But the present crisis has now precipitated a three-fold challenge for premiere institutes: to provide online, undisrupted education that is high-quality, scalable and secure. Professor Soumyakanti Chakraborty at IIM-C articulates the latent opportunity that’s present amid the crisis: “Many institutes of higher education in India have been quick to embrace digital technologies to keep the ball rolling. Although primarily driven by immediate needs, this would help us gain valuable experience. Changes which otherwise take years may now be forced upon us in months; programs we’ve been conducting in campus may now have to be shifted online, partially or completely. What we need to do now is to make pedagogical adjustments to adapt our regular courses to online teaching.”

Professor Santosh Sangem, Associate Dean of XLRI School of Business and in-charge of Virtual Interactive Learning (VIL), shares his his institute is geared to address the issue. “At XLRI, we have been using our virtual education programme for short as well as longer duration courses. Alongside this, we developed relationships with technical service providers, and had been trying out a range of platforms, testing them for scalability and robustness. Fortunately, we had both the methodology and supporting technology in place. So when the COVID outbreak happened and the lockdown was announced, it was a question of scaling up the operations in a very short span of time. Due to our previous experience in virtual interactive learning, we were able to shift our regular fulltime and part-time MBS programmes to an online mode, within a week of the lockdown.”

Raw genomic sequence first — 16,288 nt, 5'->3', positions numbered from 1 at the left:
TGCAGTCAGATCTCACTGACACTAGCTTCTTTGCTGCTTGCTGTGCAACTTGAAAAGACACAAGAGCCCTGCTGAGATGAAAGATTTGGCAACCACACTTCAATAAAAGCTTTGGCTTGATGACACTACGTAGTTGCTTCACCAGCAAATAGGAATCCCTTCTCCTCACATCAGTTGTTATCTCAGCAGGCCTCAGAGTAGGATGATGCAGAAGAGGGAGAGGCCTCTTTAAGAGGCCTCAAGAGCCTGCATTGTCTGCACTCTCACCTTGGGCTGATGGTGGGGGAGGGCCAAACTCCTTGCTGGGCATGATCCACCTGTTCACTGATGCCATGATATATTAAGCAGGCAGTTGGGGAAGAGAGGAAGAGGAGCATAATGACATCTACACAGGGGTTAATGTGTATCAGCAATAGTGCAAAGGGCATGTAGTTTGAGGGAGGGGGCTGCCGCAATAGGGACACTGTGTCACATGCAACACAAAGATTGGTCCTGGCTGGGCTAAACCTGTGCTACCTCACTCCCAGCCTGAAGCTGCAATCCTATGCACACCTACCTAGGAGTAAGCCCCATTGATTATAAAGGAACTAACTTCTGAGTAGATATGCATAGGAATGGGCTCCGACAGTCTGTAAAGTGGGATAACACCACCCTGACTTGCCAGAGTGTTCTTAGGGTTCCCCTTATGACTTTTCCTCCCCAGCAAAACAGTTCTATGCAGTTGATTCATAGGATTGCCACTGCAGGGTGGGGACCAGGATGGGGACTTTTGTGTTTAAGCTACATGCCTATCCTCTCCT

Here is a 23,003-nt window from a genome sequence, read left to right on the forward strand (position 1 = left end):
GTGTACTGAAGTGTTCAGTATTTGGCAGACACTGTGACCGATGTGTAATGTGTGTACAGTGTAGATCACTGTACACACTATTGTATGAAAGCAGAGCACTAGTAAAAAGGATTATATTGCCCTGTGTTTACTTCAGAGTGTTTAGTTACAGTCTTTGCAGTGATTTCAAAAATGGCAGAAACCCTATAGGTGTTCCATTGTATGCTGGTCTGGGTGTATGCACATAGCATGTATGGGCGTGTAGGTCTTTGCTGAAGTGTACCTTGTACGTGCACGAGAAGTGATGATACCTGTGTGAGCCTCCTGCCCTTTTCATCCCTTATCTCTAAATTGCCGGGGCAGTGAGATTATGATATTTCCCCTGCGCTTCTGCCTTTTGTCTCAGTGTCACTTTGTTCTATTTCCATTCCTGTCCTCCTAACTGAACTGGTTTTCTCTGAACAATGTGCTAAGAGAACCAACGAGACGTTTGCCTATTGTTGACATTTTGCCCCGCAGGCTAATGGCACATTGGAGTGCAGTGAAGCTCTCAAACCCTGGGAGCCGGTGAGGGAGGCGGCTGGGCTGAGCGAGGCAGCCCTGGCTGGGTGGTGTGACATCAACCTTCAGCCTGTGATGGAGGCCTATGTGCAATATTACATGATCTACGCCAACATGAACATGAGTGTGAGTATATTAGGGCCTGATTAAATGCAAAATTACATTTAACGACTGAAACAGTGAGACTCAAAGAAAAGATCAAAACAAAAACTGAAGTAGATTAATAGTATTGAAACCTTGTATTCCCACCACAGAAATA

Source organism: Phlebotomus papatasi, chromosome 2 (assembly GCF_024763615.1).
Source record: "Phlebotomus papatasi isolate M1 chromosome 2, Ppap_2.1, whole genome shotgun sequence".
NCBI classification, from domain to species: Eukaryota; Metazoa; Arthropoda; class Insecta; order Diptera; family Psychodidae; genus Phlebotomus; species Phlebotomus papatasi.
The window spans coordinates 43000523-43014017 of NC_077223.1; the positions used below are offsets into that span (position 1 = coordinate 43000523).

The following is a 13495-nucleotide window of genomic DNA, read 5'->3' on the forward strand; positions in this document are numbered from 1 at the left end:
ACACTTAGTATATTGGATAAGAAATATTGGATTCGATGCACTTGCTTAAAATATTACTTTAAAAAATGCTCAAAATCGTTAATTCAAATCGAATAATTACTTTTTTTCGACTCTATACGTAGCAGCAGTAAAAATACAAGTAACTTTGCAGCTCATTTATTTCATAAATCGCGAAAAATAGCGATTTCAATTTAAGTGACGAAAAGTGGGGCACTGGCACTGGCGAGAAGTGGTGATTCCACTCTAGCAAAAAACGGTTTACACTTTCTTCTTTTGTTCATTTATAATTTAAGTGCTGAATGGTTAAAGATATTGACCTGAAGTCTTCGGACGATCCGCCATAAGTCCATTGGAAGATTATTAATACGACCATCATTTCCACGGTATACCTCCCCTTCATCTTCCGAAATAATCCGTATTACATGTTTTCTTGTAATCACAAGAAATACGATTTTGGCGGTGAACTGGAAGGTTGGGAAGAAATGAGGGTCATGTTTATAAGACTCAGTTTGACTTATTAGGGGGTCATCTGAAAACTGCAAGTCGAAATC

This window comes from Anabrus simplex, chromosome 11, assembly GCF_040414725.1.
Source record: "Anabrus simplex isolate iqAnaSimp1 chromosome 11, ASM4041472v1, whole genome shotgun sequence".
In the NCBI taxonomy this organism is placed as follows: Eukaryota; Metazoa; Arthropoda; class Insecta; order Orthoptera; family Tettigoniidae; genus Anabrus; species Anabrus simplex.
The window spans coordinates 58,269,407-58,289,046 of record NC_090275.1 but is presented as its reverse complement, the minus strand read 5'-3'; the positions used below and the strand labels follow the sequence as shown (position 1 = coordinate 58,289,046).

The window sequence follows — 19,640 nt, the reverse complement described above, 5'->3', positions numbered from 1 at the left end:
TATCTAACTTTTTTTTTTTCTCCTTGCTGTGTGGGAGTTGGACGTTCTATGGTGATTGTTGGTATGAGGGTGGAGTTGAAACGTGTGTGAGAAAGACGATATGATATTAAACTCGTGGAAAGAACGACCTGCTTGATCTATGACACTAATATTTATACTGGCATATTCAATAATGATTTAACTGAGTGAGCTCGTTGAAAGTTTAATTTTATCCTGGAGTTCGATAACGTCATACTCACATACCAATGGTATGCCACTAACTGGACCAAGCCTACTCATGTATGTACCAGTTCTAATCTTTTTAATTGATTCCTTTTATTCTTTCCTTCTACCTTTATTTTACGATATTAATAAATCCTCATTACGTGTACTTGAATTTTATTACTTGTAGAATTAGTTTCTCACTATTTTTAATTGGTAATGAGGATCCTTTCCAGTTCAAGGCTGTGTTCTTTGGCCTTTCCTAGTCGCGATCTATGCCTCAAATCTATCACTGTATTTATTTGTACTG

But even once the lockdown is lifted, chances are that social distancing restrictions will persist, preventing congregation in classrooms. How would the institute cope in that scenario? “We have invested in setting up 20 new studies for delivering online training.” Professor Sangem explained. “This would address the need for social distancing, while allowing us to conduct our courses in an uninterrupted fashion.” This overall approach finds resonance across other premiere institutes, which are also aggressively converting their classroom to online programmes.

As telecom providers struggle with unexpected spikes in demand for telephonic and network connectivity that are stretching their supply capabilities, challenges with technical glitches and scalability of quality online education may persist for a while. However, at least in the short term, online education appears to be providing a way out for educational institutes, to retain their connect with the market, and sustain some proportion of economic activity. But most importantly, it is establishing itself as a medium by which to engage learners in meaningful activity, and perhaps to a little extent, even alleviate the incalculable stress and anxiety they are currently undergoing.

Avik Chanda is a business advisor, researcher, columnist and entrepreneur. He is the author of “From Command To Empathy: Using EQ in the Age of Disruption”. Atanu Ghosh, visiting faculty at IIM-C & XLRI, is an expert on VIL.

Source Article

Lois C. Ferrara